Action needed on nuclear threat
New Zealand needs to take a lead role on global nuclear disarmament, writes Nick Wilson.
Reports about North Korea detonating a nuclear device have again highlighted the threat posed by nuclear weapons and nuclear war.
The impact of even a "limited" nuclear war would be catastrophic for New Zealanders no matter where in the world the incident happened.
What can New Zealanders do about eliminating this threat?
For a start, eliminating nuclear weapons from the nine countries that possess them is a practical and effective way of protecting the world from this danger.
This is why the public need to get behind their government officials and representatives of civil society organisations who are attending a conference, hosted in Oslo on March 4-5 by the Norwegian Government, on the Humanitarian Impact of Nuclear Weapons.
Despite a finding by the Red Cross that the use of nuclear weapons violates the principles of international humanitarian law, nuclear states persist in programmes to modernise nuclear weapons and missiles.
Stockpiles of nuclear materials in countries with nuclear power generation are accumulating and can be used to make new weapons or can be stolen by terrorists. Some nuclear states suffer from internal instability - there have been multiple attacks by militants on Pakistan's nuclear weapons facilities.
New research on the potential climate effects of a regional nuclear incident shows that a relatively "limited" nuclear war between India and Pakistan would push vast amounts of black carbon smoke into the atmosphere.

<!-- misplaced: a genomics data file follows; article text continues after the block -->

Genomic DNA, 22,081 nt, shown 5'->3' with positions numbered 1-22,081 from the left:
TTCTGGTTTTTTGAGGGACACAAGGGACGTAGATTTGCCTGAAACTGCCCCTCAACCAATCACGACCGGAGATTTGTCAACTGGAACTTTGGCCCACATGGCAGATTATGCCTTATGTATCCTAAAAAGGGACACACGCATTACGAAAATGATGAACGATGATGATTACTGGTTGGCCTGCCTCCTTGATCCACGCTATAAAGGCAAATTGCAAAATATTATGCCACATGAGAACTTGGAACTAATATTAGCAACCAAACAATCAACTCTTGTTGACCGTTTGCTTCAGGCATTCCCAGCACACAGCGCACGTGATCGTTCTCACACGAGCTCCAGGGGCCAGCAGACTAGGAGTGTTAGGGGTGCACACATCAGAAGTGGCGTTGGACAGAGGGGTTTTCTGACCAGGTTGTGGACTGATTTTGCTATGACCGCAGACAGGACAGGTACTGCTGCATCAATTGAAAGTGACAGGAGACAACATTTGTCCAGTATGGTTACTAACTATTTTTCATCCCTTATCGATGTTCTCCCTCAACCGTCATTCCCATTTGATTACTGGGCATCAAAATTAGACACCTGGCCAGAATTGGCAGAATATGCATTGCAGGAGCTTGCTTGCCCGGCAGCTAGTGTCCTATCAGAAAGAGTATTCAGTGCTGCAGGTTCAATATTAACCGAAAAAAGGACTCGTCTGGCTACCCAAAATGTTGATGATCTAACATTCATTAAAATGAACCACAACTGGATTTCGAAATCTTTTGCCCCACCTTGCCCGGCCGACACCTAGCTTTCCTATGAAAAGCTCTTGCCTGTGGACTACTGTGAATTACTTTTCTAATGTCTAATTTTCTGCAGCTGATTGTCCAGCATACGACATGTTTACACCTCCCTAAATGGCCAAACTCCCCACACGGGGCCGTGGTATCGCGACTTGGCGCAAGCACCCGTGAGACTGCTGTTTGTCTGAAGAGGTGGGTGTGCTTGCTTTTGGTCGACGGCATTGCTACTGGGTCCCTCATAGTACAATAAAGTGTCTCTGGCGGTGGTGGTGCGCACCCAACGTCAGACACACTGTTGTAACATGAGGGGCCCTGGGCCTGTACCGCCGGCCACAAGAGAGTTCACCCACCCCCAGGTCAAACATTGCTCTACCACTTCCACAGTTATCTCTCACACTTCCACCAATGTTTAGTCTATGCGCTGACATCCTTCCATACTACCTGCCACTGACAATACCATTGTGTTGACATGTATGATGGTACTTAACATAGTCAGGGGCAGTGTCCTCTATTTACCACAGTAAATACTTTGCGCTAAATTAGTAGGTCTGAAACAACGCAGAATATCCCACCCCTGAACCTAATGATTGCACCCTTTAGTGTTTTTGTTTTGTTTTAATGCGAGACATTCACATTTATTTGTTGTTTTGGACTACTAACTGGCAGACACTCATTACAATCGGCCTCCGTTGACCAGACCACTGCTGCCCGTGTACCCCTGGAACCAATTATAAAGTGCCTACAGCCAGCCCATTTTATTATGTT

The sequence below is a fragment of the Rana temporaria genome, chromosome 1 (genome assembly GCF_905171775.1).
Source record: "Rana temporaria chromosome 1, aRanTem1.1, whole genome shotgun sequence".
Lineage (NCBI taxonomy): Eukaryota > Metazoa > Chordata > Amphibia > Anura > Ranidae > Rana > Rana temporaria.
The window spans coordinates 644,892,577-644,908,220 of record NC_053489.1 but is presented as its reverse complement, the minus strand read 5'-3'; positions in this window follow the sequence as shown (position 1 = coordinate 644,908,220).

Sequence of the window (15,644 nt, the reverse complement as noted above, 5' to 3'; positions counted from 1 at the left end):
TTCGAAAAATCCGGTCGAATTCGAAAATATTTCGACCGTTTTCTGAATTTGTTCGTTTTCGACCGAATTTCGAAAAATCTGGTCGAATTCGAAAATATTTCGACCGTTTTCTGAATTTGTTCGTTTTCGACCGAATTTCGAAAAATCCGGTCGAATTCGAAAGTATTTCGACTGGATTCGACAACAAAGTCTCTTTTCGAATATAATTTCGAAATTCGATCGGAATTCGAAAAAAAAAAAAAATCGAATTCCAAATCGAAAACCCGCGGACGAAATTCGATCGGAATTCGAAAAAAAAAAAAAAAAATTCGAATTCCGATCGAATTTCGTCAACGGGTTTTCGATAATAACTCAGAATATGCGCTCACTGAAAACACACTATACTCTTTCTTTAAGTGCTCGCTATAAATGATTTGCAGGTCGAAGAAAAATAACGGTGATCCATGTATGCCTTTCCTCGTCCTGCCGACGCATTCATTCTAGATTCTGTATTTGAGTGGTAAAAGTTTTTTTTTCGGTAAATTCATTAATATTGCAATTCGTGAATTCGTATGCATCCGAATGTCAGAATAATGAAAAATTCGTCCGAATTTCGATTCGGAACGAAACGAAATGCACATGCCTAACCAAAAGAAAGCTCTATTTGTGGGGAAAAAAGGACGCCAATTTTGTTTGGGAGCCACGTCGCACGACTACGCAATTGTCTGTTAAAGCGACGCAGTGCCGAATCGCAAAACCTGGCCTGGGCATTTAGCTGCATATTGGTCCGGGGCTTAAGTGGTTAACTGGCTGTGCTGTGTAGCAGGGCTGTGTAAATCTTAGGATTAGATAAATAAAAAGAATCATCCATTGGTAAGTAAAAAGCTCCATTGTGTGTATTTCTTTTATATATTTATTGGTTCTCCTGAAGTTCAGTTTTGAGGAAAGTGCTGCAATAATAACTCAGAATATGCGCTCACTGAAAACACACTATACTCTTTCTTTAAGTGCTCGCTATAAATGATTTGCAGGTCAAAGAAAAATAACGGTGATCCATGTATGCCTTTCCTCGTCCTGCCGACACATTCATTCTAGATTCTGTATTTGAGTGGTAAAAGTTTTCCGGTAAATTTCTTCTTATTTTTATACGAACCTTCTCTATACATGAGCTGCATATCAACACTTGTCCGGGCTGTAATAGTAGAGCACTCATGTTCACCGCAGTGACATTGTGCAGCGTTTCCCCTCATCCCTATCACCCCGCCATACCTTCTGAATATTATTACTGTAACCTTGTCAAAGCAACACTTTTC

This would block sunlight and lower temperatures to below that in the "Little Ice Age" (1400-1850).
The current global population means hundreds of millions would be at risk and many would not receive help.
A Red Cross study shows there is no adequate international capacity to assist the victims of a nuclear war.
Given that New Zealand is respected internationally for its nuclear-free legislation, we are well placed to take action on nuclear disarmament. We can do this by taking a leading role in the Oslo conference and by taking other diplomatic moves to end the nuclear weapons menace.
It's an opportunity to reframe the nuclear weapons issue as an extremely serious threat to humanity and progress action towards an international treaty to ban nuclear weapons.
Dr Nick Wilson is from the International Physicians for the Prevention of Nuclear War, (IPPNW).
A public seminar, Nuclear Weapons, New Zealand and Norway, is being held at 6pm today at the National Library (Aitken St entrance).
The Dominion Post